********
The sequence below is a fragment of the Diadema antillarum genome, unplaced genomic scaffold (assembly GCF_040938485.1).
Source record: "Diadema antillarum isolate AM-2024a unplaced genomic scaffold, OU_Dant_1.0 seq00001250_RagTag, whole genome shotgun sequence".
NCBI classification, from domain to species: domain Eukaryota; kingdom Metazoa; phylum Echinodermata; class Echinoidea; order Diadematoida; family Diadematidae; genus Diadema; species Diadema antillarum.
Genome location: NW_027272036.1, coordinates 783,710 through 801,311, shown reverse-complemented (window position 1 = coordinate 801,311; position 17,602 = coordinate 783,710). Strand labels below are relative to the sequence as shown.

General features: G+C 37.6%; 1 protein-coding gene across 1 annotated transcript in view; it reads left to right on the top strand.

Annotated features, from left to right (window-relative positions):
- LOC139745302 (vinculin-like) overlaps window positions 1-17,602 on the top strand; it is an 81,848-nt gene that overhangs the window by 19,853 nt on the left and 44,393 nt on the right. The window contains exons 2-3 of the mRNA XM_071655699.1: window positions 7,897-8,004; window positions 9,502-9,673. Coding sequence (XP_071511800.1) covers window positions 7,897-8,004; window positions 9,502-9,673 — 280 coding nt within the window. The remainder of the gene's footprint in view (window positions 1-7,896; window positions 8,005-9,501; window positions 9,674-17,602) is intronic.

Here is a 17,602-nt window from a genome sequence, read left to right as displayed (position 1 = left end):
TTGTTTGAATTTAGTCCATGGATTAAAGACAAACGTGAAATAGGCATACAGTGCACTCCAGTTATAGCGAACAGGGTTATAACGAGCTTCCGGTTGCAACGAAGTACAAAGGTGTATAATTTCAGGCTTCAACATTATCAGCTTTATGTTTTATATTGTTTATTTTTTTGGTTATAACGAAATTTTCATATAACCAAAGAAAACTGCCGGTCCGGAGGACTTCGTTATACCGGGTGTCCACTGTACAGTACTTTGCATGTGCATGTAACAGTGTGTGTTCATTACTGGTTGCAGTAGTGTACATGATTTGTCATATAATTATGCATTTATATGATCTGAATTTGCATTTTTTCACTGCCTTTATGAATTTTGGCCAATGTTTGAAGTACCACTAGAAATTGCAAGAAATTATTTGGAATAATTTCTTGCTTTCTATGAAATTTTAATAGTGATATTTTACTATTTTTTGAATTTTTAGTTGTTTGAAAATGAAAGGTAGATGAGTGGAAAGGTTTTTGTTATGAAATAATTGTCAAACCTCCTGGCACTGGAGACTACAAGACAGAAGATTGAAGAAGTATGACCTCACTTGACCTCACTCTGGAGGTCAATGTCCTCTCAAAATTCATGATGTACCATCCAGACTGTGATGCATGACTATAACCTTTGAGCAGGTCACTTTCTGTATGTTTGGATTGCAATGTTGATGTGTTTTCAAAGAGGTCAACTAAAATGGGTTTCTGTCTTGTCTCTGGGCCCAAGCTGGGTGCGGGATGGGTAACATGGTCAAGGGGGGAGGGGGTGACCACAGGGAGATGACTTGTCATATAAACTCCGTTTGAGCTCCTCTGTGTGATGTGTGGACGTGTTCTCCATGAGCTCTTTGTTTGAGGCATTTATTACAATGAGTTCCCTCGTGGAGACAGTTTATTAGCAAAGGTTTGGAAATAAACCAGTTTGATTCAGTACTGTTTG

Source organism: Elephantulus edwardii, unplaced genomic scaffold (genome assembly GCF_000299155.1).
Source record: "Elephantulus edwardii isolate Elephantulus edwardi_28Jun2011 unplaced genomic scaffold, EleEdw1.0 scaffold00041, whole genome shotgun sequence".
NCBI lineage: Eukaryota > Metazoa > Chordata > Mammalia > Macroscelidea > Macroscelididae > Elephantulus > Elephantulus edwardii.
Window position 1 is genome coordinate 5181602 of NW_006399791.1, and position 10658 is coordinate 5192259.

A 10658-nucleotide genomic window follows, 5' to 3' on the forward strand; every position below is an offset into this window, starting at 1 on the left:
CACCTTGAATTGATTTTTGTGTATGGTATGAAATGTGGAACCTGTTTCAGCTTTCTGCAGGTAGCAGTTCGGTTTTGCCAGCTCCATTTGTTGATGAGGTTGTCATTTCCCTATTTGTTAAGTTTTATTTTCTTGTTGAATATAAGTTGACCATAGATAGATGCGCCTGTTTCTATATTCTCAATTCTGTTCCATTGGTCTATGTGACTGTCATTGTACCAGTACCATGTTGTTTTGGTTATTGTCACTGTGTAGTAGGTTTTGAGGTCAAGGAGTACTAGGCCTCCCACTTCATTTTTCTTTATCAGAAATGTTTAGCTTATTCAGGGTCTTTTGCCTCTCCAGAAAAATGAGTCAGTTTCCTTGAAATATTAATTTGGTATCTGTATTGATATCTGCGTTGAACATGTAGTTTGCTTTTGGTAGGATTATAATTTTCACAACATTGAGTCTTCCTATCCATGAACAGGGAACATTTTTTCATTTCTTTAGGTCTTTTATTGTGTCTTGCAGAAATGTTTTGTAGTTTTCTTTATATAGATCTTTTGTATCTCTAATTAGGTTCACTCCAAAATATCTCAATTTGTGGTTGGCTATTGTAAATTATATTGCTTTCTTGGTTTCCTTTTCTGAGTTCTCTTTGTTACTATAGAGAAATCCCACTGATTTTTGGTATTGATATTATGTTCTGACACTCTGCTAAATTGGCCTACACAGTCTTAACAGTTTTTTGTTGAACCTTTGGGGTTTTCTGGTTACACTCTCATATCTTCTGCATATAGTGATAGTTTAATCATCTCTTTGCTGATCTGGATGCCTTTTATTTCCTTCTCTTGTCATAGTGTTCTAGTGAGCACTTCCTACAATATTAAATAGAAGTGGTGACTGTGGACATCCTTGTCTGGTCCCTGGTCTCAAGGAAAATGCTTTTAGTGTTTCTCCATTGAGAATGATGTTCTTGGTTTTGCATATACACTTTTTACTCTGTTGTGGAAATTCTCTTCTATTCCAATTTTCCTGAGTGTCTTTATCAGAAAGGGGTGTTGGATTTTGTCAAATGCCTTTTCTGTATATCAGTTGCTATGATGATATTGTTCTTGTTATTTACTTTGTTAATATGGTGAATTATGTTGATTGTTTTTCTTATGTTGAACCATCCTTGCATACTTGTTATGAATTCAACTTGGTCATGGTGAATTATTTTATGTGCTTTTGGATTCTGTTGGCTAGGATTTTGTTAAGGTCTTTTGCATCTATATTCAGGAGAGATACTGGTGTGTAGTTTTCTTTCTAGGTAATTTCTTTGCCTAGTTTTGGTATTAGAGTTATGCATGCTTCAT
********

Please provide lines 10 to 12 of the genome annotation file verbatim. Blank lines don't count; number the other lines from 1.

Source organism: Elephantulus edwardii, unplaced genomic scaffold (genome assembly GCF_000299155.1).
Source record: "Elephantulus edwardii isolate Elephantulus edwardi_28Jun2011 unplaced genomic scaffold, EleEdw1.0 scaffold00041, whole genome shotgun sequence".
NCBI lineage: Eukaryota > Metazoa > Chordata > Mammalia > Macroscelidea > Macroscelididae > Elephantulus > Elephantulus edwardii.